Subdivision modeling is a curious beast. There are many applications wherein modeling exclusively in subdivision surfaces (subsurf) is desirable—car modeling, organic characters, and so on. There are also many applications where trying to do this is an exercise in frustration. Trek ships are a curious case because they're large, organic forms with small, architectural detail.

(Side note: I once asked a question about optimizing frozen subsurf meshes on BlenderArtists, only to have someone tell me that no one does it that way; everyone models all the detail in subsurf and then renders it. I had to try really hard not to jump all over the guy. Yes, yes, I am a bit bitter.)

Long story short, while it is hypothetically possible to do a Trek-style mesh entirely in subsurf, I don't recommend it and I don't think you'll find that a common approach most models you see. Instead, use subsurf to get the major, continuous forms locked in place and then apply that subsurf once you're really happy with the overall form.

(Side note: If you're not really happy with it, you're going to find yourself regretting it later, going back to earlier revisions, and having to re-do a lot of stuff. I think I did the shield grids on the saucer of my Ambassador four times. By the time I got to the stardrive, I had my technique pretty well established, so I only had to do it once. However, I also realized post-freeze that I'd made a mistake in the shape of the neck inset, so I had to go back and redo that. Fortunately, I hadn't done much detailing yet!)

Here, for example, is my Ambassador's stardrive as a polygonal mesh without subsurf applied, with subsurf applied and display optimization turned on, and finally without display optimization turned on depicting all of the polygons.

One thing to note here is the number of non-regular joins and their location.

In subsurf modeling, the concept of edge loops is a pretty big deal, even when you're not dealing with a character destined for organic deformations. Edge loops are continuous flows of four-sided polygons. Anywhere that you have multiple (i.e. more than two: vertical and horizontal) edge loops converging, you typically have a surface irregularity (a pole). Sometimes (usually), these create weird warps in your shape and need to be re-thought in order to get the surface to flow correctly. Having some poles is inevitable, so the trick is figuring out where to place them to make them work for your shape, rather than against it. This isn't really something that can be taught; I can show you general cases and specific examples, but it's been my experience that these are never sufficient to help one deal with individual cases. You just need to think through them. I've noted the irregularities in the above image.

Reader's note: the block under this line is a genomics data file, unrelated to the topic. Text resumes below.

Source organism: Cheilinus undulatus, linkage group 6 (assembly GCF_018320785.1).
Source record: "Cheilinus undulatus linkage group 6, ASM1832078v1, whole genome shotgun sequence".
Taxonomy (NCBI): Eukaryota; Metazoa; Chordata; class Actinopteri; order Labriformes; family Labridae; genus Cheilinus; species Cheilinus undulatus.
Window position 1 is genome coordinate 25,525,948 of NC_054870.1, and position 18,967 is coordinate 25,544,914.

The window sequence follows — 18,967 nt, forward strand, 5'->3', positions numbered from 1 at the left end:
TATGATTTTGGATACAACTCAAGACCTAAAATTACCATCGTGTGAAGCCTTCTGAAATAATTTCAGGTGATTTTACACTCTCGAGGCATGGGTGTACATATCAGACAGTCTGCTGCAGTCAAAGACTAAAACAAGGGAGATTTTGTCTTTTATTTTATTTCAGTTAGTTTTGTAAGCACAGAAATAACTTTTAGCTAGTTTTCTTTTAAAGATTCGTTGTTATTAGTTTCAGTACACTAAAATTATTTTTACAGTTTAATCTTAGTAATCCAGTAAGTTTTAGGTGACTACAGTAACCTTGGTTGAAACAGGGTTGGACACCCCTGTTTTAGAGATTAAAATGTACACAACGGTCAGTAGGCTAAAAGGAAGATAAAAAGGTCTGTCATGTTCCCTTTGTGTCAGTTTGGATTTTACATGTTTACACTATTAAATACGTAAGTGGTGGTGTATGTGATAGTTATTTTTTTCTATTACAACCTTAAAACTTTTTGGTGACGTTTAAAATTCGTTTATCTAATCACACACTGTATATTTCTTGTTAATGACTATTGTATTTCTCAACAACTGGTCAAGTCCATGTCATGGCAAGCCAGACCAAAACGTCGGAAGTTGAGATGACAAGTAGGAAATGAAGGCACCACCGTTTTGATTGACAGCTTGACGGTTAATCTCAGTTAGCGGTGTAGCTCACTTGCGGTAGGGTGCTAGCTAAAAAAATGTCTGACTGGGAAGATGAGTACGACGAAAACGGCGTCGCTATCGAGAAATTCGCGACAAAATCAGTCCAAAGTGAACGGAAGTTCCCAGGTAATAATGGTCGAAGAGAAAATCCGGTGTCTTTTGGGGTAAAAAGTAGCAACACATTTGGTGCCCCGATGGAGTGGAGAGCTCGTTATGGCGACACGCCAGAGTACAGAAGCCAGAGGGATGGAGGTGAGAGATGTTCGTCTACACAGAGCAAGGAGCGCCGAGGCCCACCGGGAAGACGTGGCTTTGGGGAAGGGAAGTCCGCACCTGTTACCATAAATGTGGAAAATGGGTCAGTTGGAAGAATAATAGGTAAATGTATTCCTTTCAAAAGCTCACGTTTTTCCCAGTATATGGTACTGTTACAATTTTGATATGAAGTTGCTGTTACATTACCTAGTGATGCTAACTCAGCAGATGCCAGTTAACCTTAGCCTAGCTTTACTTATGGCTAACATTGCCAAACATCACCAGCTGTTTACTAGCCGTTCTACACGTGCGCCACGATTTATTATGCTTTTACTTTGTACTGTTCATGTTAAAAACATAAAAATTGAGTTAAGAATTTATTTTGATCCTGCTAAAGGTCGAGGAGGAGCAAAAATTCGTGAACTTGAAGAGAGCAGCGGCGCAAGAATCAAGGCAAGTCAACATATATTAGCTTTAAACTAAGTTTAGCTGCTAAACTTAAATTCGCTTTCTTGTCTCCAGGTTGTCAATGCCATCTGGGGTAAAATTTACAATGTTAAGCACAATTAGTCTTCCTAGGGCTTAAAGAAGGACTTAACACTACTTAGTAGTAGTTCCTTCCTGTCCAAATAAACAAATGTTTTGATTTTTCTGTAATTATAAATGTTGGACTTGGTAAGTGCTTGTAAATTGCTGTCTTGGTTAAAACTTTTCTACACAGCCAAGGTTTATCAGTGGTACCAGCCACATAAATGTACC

There are also some cases when you can't neatly get rid of all of the irregularities. Sometimes, that calls for going in manually and rebuilding the local geometry by hand, after you've applied your subsurf. Check out the area where the front of the neck meets the hull and extends toward the deflector as a before/after:

All of the geo there was hand-built and massaged into place. To that end, I highly, highly, highly recommend you look into a few Blender add-ons.

I apply the Edge Split modifier to every object, with a 30-40° split angle. Edge Split sits at the bottom of my modifier stack. My general modifier stack is Mirror > Subsurf > Edge Split while modeling the subsurf portion. Once I'm happy with it, I apply the Mirror, then the Subsurf, delete all of the polygons in one axis, and then re-apply Mirror so that I'm left with Mirror > Edge Split.

Creasing edges figures in extensively while modeling the subsurf portion. Without creasing, you need substantially more Edge Loops to get good, tight curves, which results in very messy topology. Here's a little pictorial explanation:

Suggested Further Study: